Recently at my Entrepreneur’s Organization forum meeting, my forum completed an exercise called “What are your values?”.
- Everyone shares in creating a master list of possible values.
- Individuals select their top 10 values that are most important to them.
- Individuals then remove the 3 least important, leaving them with 7.
- Individuals then remove the 3 least important, leaving them with 4.
- Individuals then remove the 2 least important, leaving them with only 2.
We then went around and discussed if these two remaining values, which we declared were our individual most important values, were reflected in each of our lives. Do we make time for them on our calendar? Do we fund them with our money? Would others agree that we uphold and represent these values daily?
My Two Most Important Values
My two most important values, in order of importance: #2. Curiosity; #1 Joyfulness.
Curiosity, to me, is the value of being interested enough in the world around you as to explore, learn, and investigate it.. It is the never-ending questioning of ideas, and open-mindedness to accept that your prior conclusion was incorrect. It is how I try to go out and engage the world everyday.
Joyfulness, to me, is the value of finding the humor, levity, and happiness in all aspects of life. It is the acceptance of, and comfort in, the knowledge that we are so very insignificant; that nothing is to be taken too seriously, not even death (or taxes). It is how I choose to perceive the world and all the things it thrusts upon me.
Today, I realized that these two things that are the core tenets of the concept of play.
In psychology and ethology, play is a range of voluntary, intrinsically motivated activities normally associated with recreational pleasure and enjoyment. Play is most commonly associated with children and their juvenile-level activities, but play can also be a useful adult activity, and occurs among other higher-functioning animals as well.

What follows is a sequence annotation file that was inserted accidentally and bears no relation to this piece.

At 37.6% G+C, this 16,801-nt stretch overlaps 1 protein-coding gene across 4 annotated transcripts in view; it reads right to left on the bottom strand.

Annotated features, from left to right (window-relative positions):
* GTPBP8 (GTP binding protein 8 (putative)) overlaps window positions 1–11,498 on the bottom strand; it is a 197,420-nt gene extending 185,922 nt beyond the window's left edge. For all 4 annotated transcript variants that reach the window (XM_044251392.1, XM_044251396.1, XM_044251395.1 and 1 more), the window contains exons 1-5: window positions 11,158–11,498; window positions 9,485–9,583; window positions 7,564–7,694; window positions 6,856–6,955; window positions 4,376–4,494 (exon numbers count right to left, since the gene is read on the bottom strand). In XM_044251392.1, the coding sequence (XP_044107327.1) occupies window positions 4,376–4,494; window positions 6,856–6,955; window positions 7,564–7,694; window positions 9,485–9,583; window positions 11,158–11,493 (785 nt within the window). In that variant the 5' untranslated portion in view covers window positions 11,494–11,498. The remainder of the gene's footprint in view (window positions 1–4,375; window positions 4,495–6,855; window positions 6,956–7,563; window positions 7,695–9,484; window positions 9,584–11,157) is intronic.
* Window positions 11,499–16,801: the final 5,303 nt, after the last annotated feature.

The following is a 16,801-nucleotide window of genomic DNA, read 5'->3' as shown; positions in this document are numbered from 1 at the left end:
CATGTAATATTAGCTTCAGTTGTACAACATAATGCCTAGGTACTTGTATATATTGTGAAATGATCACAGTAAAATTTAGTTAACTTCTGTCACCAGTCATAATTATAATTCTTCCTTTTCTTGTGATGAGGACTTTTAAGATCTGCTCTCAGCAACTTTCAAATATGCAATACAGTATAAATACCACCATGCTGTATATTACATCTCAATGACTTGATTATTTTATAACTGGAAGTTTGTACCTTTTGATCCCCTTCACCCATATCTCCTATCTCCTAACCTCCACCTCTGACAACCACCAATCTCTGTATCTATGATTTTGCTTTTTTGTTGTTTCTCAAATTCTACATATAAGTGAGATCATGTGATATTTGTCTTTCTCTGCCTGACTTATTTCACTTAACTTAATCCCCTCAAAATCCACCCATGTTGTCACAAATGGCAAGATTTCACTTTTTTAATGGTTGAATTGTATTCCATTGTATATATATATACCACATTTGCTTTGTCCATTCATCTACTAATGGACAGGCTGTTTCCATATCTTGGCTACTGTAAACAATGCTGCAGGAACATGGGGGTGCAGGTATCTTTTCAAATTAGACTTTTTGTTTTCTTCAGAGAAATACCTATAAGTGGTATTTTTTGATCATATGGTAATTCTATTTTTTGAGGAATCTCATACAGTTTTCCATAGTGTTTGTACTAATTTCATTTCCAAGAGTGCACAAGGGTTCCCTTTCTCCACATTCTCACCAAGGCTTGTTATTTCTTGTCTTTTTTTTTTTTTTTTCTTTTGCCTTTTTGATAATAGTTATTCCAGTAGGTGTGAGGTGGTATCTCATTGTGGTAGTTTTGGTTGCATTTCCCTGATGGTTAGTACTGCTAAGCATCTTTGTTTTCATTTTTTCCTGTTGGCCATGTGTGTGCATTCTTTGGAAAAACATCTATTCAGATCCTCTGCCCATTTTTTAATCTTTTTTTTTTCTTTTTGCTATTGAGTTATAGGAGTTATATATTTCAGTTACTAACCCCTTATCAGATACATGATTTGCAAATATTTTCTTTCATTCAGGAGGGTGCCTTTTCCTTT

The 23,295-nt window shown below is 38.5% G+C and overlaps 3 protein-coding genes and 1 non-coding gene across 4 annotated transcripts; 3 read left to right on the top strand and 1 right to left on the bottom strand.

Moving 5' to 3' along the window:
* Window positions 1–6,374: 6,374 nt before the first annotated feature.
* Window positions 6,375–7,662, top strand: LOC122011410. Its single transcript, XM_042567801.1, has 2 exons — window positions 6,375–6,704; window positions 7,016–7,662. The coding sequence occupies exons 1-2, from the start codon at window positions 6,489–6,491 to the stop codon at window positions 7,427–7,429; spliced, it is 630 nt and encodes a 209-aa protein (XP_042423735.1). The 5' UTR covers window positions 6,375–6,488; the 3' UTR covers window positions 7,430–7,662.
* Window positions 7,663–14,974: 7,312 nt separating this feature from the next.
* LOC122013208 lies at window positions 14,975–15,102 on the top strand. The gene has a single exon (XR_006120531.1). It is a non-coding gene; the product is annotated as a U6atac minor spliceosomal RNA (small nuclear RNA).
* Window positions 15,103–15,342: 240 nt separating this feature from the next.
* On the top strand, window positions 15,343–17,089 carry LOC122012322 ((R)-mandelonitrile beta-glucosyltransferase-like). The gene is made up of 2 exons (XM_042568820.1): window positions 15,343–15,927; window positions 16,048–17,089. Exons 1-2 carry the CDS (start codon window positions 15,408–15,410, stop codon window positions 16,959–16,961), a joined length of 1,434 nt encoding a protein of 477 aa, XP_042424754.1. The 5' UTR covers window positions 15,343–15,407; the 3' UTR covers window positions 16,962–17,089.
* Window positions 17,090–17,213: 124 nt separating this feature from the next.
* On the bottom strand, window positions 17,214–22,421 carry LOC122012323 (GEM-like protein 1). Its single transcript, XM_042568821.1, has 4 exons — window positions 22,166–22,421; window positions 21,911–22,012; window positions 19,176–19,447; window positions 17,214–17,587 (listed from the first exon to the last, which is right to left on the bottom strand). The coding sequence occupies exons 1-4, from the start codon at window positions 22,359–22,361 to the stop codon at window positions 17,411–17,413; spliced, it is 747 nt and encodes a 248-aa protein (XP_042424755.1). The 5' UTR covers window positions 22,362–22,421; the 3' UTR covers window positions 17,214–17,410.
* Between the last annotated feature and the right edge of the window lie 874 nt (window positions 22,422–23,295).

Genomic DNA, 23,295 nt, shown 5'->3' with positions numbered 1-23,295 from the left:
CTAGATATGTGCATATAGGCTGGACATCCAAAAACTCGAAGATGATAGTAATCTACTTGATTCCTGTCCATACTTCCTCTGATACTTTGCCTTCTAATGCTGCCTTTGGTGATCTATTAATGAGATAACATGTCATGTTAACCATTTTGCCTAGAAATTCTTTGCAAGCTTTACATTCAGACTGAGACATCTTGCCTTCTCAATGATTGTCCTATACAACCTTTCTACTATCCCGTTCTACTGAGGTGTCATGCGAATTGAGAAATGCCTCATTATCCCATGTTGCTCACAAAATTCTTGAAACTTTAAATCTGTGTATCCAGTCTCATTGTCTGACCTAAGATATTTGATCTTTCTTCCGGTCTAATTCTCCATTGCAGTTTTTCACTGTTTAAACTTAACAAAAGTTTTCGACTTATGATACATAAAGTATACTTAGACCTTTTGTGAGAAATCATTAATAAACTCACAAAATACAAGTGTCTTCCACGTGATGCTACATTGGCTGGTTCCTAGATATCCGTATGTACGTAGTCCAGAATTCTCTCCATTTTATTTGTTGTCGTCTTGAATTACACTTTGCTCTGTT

The concept of play is easy to understand for children; it is even expected. But the only type of play adults seem to be allowed is the perverse type (not that that isn’t enjoyable!). What about humor, games, roughhousing, flirtation and make-believe fantasy?
Which brings us to the photo that started this post. Recently I completed my first marathon — the 2013 Rock ‘n’ Roll San Diego Marathon. Even though it was probably one of the most uncomfortable, tiring experiences of my life, I always tried to introduce play into it. Even during my many hours and miles training, I kept my mind focused on finding puns and jokes in the conversations around me. And for the race, to the suggestion of my wife, I was able to uphold my values of Curiosity and Joyfulness in full power as TuTu Much — the sidekick to the Purple Phantom (n.b., my superhero also shares the #2 value of Curiosity).
Have you played today?
A pioneer in research on play, Dr. Stuart Brown says humor, games, roughhousing, flirtation and fantasy are more than just fun. Plenty of play in childhood makes for happy, smart adults — and keeping it up can make us smarter at any age.
Stuart Brown’s research shows play is not just joyful and energizing — it’s deeply involved with human development and intelligence. Through the National Institute for Play, he’s working to better understand its significance